Let me be clear: I love crisp, spicy oatmeal cookies. My Mother made wonderful oatmeal cookies. Lots and lots of them. I have a taste memory that has never quit.
What I have no patience for, however, is actually making cookies. One at a time; one by one. No way. No how. With the exception of some marathon Ginger Bread Snowflake and Person events and a delightfully crazy stint with some dear friends and their Spritz device, I haven't made cookies for three decades.
But when the urge for the oatmeal taste comes over me, I can make Oatmeal Bars. And, with all due respect for my Mother's memory and the memory of her cookies, my oatmeal bars are turbo-charged with lemon and ginger. They are quick and easy. The turbo-flavor tool is a Microplane zester, which makes quick work of the lemon zest and grates the ginger, too! You should you should have at least one.
GINGER LEMON OATMEAL BARS
1 stick of softened butter
1/2 cup white sugar
1/2 cup brown sugar (see note below)
1/4 cup candied ginger
2 T milk (1%, 2%)
1 large egg
zest of one lemon (1-2 T)
juice of one lemon (1-2 T)
2 T grated fresh ginger
1-1/4 cup rolled oats (regular or quick)
1 cup all purpose flour
1/2 tsp salt
1/2 tsp baking powder
1/2 tsp baking soda
1/8 tsp cinnamon
1/8 tsp dried ginger
1 cup raisins or dried cherries
1. Preheat the oven to 350. Butter or Pam an 8x8 or 9x9 square pan.
2. Cream the butter, sugars and the candied ginger for 4 minutes. The ginger will thump in your mixer and remain lumpy. Ignore the thumps and lumps.
3. Add the milk, egg, lemon zest and juice and grated ginger to the butter/sugar mixture, which may curdle. Beat for two minutes and ignore the curdling.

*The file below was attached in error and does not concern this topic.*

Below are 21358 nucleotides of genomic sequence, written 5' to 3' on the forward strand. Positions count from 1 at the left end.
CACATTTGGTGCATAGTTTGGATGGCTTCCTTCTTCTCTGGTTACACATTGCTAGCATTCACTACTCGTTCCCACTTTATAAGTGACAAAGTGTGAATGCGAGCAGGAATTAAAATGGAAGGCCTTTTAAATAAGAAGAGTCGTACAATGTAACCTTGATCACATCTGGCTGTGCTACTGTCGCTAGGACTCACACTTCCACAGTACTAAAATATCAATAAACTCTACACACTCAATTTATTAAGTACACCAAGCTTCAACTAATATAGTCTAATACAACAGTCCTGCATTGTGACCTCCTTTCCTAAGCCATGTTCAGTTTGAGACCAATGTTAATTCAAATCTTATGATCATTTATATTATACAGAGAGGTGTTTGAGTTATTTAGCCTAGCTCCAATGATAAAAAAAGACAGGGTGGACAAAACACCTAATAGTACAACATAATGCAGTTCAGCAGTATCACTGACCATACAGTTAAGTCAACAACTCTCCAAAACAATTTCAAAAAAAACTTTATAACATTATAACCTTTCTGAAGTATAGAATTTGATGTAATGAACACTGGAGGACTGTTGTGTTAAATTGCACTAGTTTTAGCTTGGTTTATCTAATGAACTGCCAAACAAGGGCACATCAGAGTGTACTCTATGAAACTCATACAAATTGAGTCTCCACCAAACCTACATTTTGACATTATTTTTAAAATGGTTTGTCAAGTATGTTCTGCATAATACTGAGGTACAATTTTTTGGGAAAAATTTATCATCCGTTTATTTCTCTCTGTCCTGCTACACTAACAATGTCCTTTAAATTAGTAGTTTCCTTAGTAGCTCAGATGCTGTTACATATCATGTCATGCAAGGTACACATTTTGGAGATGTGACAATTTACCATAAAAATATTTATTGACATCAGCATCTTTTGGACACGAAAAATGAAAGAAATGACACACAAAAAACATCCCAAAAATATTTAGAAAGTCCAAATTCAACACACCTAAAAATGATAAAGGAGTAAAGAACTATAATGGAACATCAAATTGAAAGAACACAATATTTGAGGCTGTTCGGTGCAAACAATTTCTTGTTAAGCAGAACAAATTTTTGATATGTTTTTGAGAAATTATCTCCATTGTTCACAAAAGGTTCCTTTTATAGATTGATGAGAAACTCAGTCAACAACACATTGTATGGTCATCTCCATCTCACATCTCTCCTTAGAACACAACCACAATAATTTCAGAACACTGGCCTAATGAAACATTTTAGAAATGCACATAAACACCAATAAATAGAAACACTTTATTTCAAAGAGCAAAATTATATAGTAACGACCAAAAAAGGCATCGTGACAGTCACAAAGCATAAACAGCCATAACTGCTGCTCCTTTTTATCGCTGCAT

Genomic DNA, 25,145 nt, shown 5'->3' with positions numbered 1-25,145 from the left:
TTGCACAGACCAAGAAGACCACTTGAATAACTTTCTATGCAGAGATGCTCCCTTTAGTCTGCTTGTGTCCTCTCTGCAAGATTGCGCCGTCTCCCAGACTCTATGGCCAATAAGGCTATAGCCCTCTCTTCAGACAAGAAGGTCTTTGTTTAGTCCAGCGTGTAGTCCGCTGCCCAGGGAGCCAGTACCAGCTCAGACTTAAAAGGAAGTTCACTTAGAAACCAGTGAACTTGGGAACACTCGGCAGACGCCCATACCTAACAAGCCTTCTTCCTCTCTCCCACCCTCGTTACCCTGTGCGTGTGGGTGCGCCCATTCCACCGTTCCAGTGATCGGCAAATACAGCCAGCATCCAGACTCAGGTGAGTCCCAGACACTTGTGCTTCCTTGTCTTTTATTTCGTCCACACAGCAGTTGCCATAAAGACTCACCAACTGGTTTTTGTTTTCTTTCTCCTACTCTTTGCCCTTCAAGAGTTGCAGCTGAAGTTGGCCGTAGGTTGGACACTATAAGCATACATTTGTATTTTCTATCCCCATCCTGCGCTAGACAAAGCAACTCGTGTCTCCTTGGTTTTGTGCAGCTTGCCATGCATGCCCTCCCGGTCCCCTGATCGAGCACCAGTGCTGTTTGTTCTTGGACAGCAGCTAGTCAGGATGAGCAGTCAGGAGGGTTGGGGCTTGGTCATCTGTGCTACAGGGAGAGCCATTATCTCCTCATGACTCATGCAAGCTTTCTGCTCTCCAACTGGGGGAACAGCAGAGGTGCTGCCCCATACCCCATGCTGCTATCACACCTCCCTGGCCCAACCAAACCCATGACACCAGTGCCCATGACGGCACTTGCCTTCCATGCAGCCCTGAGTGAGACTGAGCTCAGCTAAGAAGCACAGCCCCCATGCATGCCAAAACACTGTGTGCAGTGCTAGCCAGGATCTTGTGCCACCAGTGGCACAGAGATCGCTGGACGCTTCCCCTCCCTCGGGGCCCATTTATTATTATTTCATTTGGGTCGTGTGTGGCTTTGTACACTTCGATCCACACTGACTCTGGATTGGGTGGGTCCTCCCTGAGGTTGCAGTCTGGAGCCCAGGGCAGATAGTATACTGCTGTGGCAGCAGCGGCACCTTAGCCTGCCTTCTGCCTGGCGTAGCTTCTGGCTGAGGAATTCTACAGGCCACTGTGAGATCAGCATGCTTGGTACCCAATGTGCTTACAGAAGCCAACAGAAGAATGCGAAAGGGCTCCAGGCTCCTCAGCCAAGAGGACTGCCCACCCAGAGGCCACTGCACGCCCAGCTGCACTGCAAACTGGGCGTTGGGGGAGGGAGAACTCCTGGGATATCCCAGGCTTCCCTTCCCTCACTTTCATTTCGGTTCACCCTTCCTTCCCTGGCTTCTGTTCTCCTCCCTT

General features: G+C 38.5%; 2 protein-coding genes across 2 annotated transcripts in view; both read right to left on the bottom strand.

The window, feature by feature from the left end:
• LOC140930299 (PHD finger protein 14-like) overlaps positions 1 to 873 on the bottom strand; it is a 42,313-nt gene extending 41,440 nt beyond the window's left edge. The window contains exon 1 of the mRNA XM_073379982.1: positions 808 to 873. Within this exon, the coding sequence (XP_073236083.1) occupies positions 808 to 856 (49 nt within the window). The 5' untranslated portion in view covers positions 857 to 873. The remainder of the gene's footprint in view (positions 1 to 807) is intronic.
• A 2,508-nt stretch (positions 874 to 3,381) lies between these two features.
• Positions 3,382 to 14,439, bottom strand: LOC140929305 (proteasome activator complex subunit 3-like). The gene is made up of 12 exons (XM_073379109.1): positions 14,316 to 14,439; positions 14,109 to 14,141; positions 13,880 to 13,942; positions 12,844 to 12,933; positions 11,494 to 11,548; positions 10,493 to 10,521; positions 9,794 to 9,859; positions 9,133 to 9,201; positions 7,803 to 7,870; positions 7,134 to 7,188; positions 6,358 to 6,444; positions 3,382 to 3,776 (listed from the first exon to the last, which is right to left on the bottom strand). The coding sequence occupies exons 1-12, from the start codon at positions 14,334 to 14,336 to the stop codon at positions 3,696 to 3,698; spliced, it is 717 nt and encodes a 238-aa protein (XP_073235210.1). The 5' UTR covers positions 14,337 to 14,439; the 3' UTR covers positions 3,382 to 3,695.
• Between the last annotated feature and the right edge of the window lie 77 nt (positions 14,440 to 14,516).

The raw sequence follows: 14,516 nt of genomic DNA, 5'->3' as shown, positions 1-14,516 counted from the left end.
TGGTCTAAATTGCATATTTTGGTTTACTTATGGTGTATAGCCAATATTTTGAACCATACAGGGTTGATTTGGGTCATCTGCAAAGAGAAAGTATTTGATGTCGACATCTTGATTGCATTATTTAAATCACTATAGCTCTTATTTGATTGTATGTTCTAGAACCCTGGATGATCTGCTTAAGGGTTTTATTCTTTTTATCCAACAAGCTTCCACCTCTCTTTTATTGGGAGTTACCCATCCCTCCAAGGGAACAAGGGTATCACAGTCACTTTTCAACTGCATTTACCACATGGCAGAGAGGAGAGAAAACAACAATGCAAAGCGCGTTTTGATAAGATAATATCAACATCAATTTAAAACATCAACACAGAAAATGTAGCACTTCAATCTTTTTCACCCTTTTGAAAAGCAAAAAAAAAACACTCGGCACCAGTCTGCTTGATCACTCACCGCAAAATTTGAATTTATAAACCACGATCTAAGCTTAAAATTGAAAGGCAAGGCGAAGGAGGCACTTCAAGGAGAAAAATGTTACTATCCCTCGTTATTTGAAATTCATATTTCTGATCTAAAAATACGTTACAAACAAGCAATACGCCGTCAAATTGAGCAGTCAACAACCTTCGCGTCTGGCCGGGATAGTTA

4. In a small bowl, mix together the oats, flour, salt, baking powder, baking soda, cinnamon and ginger. Use a fork or a small whisk. Add the flour mixture to the butter mixture in two additions. Beat until just combined -- don't beat this to death.
5. Add the raisins or cherries. You may need to mix these in by hand.
6. Spread into the prepared pan. Bake for 50-60 minutes. There are two tests for doneness: the clean toothpick test (after 50 minutes) and the really brown dark oatmeal cookie test (after 60 minutes). If you like your oatmeal cookies on the deeply brown side, expect the longer baking time.
Dark brown sugar: I grew up in the Washington DC metro area, and because it is in the culinary South, dark brown sugar is really dark brown and has a strong molasses flavor. For the first 10 years that I lived in Minnesota, I thought I was imagining a brown-sugar-flavor deficit. About six years ago, I began importing really dark brown sugar from DC (5 pounds at a time in my luggage). No more: I can get really, truly molassesey dark brown sugar at the Super Target near my house. Thank you, Target Sugar Buyer.